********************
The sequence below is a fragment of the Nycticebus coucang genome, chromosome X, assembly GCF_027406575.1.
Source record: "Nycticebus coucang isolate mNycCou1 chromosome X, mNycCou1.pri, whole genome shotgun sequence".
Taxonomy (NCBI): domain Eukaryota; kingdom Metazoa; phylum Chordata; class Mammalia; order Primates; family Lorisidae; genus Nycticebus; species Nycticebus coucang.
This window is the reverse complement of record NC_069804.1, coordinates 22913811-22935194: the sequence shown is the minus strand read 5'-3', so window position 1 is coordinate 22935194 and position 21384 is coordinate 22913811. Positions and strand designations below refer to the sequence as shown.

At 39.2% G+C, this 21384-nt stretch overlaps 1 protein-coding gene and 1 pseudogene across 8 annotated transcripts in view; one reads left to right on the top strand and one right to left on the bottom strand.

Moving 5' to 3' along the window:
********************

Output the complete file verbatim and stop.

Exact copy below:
The sequence below is a fragment of the Nycticebus coucang genome, chromosome X, assembly GCF_027406575.1.
Source record: "Nycticebus coucang isolate mNycCou1 chromosome X, mNycCou1.pri, whole genome shotgun sequence".
Taxonomy (NCBI): domain Eukaryota; kingdom Metazoa; phylum Chordata; class Mammalia; order Primates; family Lorisidae; genus Nycticebus; species Nycticebus coucang.
This window is the reverse complement of record NC_069804.1, coordinates 22913811-22935194: the sequence shown is the minus strand read 5'-3', so window position 1 is coordinate 22935194 and position 21384 is coordinate 22913811. Positions and strand designations below refer to the sequence as shown.

At 39.2% G+C, this 21384-nt stretch overlaps 1 protein-coding gene and 1 pseudogene across 8 annotated transcripts in view; one reads left to right on the top strand and one right to left on the bottom strand.

Moving 5' to 3' along the window: